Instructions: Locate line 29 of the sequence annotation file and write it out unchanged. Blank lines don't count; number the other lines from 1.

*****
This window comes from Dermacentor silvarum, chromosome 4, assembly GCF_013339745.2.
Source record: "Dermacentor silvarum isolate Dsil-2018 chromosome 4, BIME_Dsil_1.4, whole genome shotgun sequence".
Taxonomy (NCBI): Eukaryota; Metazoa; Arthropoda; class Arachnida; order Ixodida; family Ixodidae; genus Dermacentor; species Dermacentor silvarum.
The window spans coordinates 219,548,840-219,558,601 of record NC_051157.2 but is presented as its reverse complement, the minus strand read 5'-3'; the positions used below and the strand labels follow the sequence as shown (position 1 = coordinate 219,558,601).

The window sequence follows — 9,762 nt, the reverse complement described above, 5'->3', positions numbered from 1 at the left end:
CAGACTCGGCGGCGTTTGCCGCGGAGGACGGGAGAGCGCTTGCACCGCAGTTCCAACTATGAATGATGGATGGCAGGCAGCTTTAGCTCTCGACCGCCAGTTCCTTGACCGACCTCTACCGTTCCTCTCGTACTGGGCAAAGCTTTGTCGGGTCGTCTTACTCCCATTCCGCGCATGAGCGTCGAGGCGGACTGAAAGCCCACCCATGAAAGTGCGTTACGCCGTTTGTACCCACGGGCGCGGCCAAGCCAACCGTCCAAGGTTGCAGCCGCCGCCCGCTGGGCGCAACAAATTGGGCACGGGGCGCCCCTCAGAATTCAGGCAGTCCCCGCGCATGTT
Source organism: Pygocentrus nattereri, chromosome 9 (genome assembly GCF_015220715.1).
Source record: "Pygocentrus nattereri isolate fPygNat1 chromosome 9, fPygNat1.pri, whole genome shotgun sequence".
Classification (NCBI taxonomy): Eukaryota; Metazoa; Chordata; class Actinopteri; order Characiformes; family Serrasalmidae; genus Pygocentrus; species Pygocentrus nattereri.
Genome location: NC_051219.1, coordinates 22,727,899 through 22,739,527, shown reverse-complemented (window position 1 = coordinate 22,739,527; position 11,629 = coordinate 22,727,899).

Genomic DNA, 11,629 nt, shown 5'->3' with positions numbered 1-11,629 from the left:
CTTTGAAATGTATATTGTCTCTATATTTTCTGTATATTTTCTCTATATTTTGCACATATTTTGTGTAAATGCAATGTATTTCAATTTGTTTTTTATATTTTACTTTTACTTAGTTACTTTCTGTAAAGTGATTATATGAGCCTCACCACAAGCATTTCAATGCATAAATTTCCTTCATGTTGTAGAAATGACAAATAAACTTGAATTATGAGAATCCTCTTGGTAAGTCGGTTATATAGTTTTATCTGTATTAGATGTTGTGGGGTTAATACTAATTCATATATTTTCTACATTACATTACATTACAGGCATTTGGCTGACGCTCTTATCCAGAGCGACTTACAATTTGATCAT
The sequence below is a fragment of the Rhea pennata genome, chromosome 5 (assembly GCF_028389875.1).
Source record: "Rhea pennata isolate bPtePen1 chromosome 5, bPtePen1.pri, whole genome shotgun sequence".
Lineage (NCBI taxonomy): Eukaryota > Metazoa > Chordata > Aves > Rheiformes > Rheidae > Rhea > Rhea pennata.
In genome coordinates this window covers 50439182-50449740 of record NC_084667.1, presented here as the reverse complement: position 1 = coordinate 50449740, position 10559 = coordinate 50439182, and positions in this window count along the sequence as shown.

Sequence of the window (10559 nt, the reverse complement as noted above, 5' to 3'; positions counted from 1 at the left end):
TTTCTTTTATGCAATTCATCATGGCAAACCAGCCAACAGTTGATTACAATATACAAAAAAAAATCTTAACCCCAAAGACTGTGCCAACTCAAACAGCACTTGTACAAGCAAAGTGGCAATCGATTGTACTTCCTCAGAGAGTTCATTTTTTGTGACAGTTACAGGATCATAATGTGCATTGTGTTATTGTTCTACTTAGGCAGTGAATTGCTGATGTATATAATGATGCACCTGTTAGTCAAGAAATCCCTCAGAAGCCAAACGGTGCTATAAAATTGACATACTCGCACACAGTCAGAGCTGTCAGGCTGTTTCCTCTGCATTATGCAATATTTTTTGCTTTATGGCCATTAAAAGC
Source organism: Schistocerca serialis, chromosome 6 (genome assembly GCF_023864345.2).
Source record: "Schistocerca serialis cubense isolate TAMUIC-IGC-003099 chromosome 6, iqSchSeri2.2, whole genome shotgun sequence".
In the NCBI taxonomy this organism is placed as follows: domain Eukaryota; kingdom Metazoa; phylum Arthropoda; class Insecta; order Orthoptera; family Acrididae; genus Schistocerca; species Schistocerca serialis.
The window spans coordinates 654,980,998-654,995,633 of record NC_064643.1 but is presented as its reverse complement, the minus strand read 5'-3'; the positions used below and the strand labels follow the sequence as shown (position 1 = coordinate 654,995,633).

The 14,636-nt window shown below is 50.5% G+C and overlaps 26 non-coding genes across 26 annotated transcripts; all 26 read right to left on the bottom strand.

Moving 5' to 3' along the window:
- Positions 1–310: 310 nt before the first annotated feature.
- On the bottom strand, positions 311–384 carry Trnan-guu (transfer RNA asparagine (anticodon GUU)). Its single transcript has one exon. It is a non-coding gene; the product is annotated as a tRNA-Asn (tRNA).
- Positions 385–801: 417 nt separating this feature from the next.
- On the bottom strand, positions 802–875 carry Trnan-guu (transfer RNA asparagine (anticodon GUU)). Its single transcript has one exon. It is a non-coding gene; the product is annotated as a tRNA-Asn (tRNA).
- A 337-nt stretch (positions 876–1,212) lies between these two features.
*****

- A 337-nt stretch (positions 876–1,212) lies between these two features.